Magazine article Journal of Services Research

Increased Interest Expense and Management's Expense Preference Behaviour of Publicly-Traded Restaurant Firms

Magazine article Journal of Services Research

Increased Interest Expense and Management's Expense Preference Behaviour of Publicly-Traded Restaurant Firms

Article excerpt

INTRODUCTION AND BACKGROUND

While the ultimate goal of firms should be to maximise profits, there is a conflicting view that some managers will exhibit expense preference behaviour under certain circumstances. This behaviour leads managers to spend money on items that are within their control to better their position monetarily instead of maximising shareholder wealth. For example, defense contractors frequently obtain cost-plus contracts, meaning that they charge the government a fixed percentage above the total cost incurred on a particular project. In this case, it is in the interest of the contractor to inflate expenses to earn higher revenues. The phenomenon of expense preference behaviour has been examined in many contexts; such as firms operating in regulated industries, competition levels due to market structure, and organisational structure. For example, Gropper and Oswald (1996) explain the behaviour of managers with respect to expense preference theory in a situation when deregulation occurs in a previously highly regulated industry.

The purpose of this paper is to evaluate the effect of interest rates changes on publicly traded restaurant firms by assessing whether or not managers adjust other expenses down as interest expense increases. To our knowledge, only one previous study has been done on expense preference theory in the hospitality sector or the restaurant industry.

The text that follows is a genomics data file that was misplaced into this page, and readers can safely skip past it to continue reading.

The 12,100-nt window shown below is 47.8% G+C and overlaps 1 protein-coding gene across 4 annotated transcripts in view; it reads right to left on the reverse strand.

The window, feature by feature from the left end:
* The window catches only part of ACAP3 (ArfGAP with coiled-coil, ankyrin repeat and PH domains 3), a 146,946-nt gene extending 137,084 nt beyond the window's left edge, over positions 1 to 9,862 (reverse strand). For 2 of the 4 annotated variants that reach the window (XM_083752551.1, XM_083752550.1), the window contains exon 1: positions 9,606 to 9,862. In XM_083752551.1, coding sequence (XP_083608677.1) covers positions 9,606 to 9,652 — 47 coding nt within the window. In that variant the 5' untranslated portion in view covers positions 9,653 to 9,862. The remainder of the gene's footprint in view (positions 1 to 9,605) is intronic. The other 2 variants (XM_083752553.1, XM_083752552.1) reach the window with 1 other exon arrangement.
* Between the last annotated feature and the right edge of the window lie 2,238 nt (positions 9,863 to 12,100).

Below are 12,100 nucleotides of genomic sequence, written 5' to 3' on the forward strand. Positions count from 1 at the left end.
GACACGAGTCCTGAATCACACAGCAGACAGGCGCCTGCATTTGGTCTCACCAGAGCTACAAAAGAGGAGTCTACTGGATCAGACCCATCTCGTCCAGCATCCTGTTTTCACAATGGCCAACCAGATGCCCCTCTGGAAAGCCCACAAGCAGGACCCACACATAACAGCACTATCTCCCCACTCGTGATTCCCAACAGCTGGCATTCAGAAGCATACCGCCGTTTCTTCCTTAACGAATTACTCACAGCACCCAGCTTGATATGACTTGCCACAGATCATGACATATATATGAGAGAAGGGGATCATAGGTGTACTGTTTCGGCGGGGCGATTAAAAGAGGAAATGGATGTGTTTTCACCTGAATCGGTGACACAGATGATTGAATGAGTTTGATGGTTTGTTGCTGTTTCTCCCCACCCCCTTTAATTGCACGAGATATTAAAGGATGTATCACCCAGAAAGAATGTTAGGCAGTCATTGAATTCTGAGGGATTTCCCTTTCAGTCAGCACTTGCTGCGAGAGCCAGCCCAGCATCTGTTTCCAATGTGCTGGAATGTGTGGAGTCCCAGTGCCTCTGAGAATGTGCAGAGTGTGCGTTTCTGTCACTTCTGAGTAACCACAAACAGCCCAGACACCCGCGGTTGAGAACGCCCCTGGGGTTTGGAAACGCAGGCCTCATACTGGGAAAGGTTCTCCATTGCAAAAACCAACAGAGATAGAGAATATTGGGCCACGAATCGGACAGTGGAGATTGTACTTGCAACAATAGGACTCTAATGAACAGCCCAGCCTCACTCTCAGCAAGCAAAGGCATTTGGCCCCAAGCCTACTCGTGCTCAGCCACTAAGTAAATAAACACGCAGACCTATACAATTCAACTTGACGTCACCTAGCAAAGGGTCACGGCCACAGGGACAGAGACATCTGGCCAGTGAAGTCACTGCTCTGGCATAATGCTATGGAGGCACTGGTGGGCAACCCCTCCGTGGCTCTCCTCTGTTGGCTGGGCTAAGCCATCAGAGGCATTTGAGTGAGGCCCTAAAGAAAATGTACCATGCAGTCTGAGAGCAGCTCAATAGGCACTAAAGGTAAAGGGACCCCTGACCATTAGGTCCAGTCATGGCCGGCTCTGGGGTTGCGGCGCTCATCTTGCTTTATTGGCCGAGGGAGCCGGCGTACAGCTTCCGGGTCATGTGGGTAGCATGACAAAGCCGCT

The examination of the expense preference behaviour has primarily been focused on individual industries and we could not find any papers that consolidate all industries to study this behaviour. Research has found that as firms are deregulated, there is less expense preference behaviour (Gropper and Hudson, 2003; Gropper and Oswald, 1996; Mixon and Upadhyaya, 1996). More expense behaviour is shown when firms have little competition (Rhoades, 1980). Finally, not-for-profit organisations tend to exhibit higher expense preference behaviour (Oswald et al., 1994). However, there has been one study, (Kim et al., 2007), that examines firms in an industry which is not regulated and also has high competition. (Kim et al., 2007) focuses on firm profitability when there is a decrease in the percentage ownership by the managers. They find that for owner-managed firms, profitability declines as the percentage ownership declines to less than 50%. The main difference between Kim et. al. and our study is that we investigate the expense behaviour of managers when there is an exogenous shock to the system. For example, interest expense of firms increases when the Federal Reserve board raises interest rates. Firms with substantial profit margins are able to withstand the increase in interest expenses easily without causing any significant decrease in profits. However, if the firm has a very low profit margin, an increase in any one category of expenses can significantly affect profit margins and managers would need to decrease other expenses to maintain an acceptable profit. We posit that firms in low-margin unregulated industries will decrease other types of expenses if there is an exogenous shock resulting in an increase in one type of expense (in this case, interest expense).

We chose to test this using a sample of restaurant firms for a couple of reasons. The restaurant industry is low profit margin yet highly competitive. In addition, of all the studies on expense behaviour, only one paper targets the hospitality industry. Moreover, expense preference behaviour can be a significant problem in the restaurant industry because restaurants only average approximately a 5 percent net income margin. We calculated this average based on COMPUSTAT data for all public restaurants in SIC code 5812 for 2000-2007. The majority of expenses in the restaurant industry fall into two main categories, cost of goods sold and labour expenses. Cost of goods sold expense comprises food, beverage and paper costs for fast food restaurants, while labour expense includes payroll and benefits. …

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